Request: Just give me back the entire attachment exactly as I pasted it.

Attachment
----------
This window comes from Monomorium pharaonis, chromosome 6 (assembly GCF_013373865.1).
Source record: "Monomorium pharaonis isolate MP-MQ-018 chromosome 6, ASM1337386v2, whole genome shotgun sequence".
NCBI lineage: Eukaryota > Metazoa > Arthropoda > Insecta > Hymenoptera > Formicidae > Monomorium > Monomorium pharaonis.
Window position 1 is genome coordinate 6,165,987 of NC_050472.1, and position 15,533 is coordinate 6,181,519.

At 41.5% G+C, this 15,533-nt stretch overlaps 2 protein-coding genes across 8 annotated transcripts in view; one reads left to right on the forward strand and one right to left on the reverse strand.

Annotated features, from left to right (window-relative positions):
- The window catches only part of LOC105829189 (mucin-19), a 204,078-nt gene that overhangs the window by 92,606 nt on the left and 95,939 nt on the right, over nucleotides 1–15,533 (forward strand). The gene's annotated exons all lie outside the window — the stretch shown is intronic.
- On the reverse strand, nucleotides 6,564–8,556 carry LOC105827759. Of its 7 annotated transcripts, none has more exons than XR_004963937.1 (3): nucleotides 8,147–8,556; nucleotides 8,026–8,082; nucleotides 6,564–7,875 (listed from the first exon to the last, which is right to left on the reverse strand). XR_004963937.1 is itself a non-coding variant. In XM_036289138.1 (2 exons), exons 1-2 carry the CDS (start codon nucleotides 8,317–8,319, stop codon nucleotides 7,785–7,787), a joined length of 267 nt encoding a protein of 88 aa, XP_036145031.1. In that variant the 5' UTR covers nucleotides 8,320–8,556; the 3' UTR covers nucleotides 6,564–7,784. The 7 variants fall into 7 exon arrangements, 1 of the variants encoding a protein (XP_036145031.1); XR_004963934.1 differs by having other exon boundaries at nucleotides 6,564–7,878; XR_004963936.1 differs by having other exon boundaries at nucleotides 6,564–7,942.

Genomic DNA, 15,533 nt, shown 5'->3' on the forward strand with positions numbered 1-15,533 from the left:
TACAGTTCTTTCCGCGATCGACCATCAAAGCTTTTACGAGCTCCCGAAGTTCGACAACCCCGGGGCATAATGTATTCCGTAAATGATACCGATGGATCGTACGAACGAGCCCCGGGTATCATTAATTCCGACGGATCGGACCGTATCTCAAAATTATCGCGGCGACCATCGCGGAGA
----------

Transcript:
This window comes from Monomorium pharaonis, chromosome 6 (assembly GCF_013373865.1).
Source record: "Monomorium pharaonis isolate MP-MQ-018 chromosome 6, ASM1337386v2, whole genome shotgun sequence".
NCBI lineage: Eukaryota > Metazoa > Arthropoda > Insecta > Hymenoptera > Formicidae > Monomorium > Monomorium pharaonis.
Window position 1 is genome coordinate 6,165,987 of NC_050472.1, and position 15,533 is coordinate 6,181,519.

At 41.5% G+C, this 15,533-nt stretch overlaps 2 protein-coding genes across 8 annotated transcripts in view; one reads left to right on the forward strand and one right to left on the reverse strand.

Annotated features, from left to right (window-relative positions):
- The window catches only part of LOC105829189 (mucin-19), a 204,078-nt gene that overhangs the window by 92,606 nt on the left and 95,939 nt on the right, over nucleotides 1–15,533 (forward strand). The gene's annotated exons all lie outside the window — the stretch shown is intronic.
- On the reverse strand, nucleotides 6,564–8,556 carry LOC105827759. Of its 7 annotated transcripts, none has more exons than XR_004963937.1 (3): nucleotides 8,147–8,556; nucleotides 8,026–8,082; nucleotides 6,564–7,875 (listed from the first exon to the last, which is right to left on the reverse strand). XR_004963937.1 is itself a non-coding variant. In XM_036289138.1 (2 exons), exons 1-2 carry the CDS (start codon nucleotides 8,317–8,319, stop codon nucleotides 7,785–7,787), a joined length of 267 nt encoding a protein of 88 aa, XP_036145031.1. In that variant the 5' UTR covers nucleotides 8,320–8,556; the 3' UTR covers nucleotides 6,564–7,784. The 7 variants fall into 7 exon arrangements, 1 of the variants encoding a protein (XP_036145031.1); XR_004963934.1 differs by having other exon boundaries at nucleotides 6,564–7,878; XR_004963936.1 differs by having other exon boundaries at nucleotides 6,564–7,942.

Genomic DNA, 15,533 nt, shown 5'->3' on the forward strand with positions numbered 1-15,533 from the left:
TACAGTTCTTTCCGCGATCGACCATCAAAGCTTTTACGAGCTCCCGAAGTTCGACAACCCCGGGGCATAATGTATTCCGTAAATGATACCGATGGATCGTACGAACGAGCCCCGGGTATCATTAATTCCGACGGATCGGACCGTATCTCAAAATTATCGCGGCGACCATCGCGGAGA